METERIALS AND METHODS

COLLECTION OF SOURCE

The specimen of Amorphophallus sylvaticus (Roxb.) were collected from Pullaveli forest, Dindigul. The Amorphophallus sylvaticus seeds were processed and crushed into powder and the extract was collected by using different solvents.

 

PREPARATION OF EXTRACT’S

The seed powder of Amorphophallus sylvaticus (Roxb.) were subjected to extraction various solvents (Ethanol, Methanol and Aqueous) in increasing order of polarity. The prepared extracts were then subjected to preliminary phytochemical analysis. The plant seeds were dried in shade, separated and made to dry powder. A weighed quantity (10 gm each) of the powder was subjected to continuous cold extraction in separate apparatus with solvents such as ethanol, methanol, water and hexane respectively for 24 hours in room temperature. The extracts were evaporated under reduced heat using water bath until all the solvent have been removed to obtain concentrated extract.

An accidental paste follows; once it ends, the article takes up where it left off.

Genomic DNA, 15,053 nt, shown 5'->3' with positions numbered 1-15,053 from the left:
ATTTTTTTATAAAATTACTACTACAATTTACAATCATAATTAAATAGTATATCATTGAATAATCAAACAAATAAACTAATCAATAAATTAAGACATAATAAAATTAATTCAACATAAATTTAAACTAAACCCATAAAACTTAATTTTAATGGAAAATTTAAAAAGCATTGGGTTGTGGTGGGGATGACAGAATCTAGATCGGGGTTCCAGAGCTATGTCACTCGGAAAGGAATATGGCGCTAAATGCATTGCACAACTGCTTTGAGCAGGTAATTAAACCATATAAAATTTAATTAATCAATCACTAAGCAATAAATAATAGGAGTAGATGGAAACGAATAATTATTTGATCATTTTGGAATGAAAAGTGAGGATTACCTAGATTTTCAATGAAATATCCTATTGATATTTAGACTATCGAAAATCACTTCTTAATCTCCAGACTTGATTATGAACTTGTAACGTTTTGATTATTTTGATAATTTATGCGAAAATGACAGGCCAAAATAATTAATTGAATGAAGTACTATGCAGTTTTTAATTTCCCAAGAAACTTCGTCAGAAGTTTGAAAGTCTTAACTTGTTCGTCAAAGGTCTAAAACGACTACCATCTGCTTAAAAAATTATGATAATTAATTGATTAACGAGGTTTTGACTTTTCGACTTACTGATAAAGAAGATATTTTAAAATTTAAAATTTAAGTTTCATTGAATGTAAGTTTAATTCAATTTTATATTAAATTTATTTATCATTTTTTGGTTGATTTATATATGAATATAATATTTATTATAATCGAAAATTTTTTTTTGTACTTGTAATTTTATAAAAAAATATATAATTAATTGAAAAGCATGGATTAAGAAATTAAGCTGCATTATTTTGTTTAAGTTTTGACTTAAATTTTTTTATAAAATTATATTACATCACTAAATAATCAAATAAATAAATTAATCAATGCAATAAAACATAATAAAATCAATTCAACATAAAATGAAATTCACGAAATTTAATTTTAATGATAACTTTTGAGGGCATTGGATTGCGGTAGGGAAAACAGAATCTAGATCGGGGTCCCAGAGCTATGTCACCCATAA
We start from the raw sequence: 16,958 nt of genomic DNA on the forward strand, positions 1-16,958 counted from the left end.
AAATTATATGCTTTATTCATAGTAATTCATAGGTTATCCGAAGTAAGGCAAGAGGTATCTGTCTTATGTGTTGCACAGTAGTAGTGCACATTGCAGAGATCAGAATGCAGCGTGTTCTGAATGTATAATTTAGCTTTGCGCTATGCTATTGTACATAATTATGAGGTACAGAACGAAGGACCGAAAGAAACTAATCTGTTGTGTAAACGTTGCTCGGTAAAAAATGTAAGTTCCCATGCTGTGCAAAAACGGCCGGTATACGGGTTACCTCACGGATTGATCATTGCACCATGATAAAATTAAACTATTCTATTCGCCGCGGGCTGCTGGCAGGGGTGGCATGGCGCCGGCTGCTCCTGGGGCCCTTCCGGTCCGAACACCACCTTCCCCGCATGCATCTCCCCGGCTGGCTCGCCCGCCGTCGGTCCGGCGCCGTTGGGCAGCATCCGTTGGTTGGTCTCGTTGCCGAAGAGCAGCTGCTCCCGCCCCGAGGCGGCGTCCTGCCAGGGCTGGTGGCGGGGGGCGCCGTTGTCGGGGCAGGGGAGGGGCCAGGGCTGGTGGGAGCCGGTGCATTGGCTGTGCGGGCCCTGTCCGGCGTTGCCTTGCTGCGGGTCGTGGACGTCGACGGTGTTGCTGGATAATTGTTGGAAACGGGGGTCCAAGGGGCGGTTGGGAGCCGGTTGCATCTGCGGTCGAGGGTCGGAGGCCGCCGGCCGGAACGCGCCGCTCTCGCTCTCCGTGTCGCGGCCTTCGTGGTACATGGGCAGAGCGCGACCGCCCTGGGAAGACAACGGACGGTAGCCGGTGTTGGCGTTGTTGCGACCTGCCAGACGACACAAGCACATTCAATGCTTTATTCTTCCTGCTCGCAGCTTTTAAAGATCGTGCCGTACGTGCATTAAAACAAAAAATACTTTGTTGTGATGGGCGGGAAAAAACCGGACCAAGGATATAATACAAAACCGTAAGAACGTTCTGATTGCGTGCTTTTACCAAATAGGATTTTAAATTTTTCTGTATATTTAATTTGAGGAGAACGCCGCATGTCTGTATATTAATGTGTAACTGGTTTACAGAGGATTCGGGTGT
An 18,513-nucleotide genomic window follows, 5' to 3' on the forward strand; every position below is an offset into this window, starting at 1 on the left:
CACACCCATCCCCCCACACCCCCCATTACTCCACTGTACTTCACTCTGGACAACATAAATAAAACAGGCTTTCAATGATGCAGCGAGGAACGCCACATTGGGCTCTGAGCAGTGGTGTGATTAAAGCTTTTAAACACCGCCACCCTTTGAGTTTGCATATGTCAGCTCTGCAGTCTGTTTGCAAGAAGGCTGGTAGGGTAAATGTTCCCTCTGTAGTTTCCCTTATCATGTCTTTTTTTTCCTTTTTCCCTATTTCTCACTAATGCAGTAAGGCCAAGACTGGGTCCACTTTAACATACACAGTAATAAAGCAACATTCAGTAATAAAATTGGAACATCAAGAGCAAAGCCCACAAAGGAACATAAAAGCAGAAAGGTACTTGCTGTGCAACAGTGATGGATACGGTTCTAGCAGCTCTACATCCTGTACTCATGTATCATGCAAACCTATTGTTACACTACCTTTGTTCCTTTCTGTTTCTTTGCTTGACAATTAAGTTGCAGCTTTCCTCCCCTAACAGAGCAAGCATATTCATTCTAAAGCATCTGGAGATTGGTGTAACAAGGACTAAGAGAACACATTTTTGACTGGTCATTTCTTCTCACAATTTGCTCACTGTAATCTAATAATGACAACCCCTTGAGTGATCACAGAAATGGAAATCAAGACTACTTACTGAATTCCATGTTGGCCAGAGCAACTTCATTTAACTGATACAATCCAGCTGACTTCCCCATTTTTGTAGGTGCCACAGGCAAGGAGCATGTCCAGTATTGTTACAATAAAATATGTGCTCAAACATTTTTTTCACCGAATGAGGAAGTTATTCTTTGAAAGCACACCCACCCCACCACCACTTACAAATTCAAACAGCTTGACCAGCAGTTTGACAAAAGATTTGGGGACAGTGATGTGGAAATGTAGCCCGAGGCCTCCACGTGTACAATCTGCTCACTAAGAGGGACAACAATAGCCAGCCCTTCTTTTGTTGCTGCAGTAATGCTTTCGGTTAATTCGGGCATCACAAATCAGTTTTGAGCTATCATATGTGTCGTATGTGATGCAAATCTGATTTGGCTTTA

CHNS INSTRUMENT CONDITION

Elemental analyses of total nitrogen and carbon (and sulfur) is performed to provide carbonate and organic carbon and to get some idea of the composition of the organic matter (i.e., to distinguish between marine and terrigenous sources, based on total organic carbon/total nitrogen [C/N] ratios).

             The total nitrogen, carbon, and sulfur are determined using a CHNS analyzer, model FLASH 2000 CHNS/O Analyzers Thermo Fisher Scientific Instruments. For the CHNS analysis, freeze-dried and crushed samples are weighed (5-10 mg) and mixed with an oxidizer (vanadium pentoxide [V2O5]) in a tin capsule, which is then combusted in a reactor at 1000°C. The sample and container melt, and the tin promotes a violent reaction (flash combustion) in a temporarily enriched oxygen atmosphere. The combustion products CO2, SO2, and NO2 are carried by a constant flow of carrier gas (helium) that passes through a glass column packed with an oxidation catalyst of tungsten trioxide (WO3) and a copper reducer, both kept at 1000°C. At this temperature, the nitrogen oxide is reduced to N2. The N2, CO2, and SO2 are then transported by the helium to, and separated by, a 2-m-long packed column (Poropak Q/S 50/80 mesh) and quantified with a TCD (set at 290°C.)